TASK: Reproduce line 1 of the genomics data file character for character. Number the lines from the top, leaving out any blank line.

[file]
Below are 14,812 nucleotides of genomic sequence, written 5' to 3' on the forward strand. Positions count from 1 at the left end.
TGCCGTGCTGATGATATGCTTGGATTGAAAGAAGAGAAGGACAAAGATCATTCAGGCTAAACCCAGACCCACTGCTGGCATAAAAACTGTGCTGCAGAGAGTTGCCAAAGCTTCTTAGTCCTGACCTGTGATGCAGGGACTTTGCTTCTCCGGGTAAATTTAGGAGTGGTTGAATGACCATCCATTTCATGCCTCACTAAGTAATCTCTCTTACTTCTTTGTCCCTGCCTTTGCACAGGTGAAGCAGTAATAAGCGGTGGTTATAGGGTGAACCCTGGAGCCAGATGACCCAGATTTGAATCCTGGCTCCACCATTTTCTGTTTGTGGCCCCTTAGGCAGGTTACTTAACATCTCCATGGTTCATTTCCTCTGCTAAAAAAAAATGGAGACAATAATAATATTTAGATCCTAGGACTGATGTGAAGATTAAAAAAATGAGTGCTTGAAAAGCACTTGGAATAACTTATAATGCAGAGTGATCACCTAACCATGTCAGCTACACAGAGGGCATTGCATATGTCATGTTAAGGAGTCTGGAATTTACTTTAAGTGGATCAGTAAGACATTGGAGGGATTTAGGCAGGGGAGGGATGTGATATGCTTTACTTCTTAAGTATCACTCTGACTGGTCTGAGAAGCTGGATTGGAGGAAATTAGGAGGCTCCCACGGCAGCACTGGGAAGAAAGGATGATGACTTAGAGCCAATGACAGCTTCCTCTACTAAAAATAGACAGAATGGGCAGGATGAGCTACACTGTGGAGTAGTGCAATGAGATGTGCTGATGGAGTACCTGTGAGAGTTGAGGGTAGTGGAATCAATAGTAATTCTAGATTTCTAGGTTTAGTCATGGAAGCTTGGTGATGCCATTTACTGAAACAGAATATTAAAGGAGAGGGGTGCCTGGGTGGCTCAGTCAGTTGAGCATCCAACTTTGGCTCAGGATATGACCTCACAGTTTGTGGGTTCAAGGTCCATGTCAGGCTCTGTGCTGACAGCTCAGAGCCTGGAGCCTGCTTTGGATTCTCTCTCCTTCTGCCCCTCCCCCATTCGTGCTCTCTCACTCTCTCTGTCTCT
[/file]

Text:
Below are 14,812 nucleotides of genomic sequence, written 5' to 3' on the forward strand. Positions count from 1 at the left end.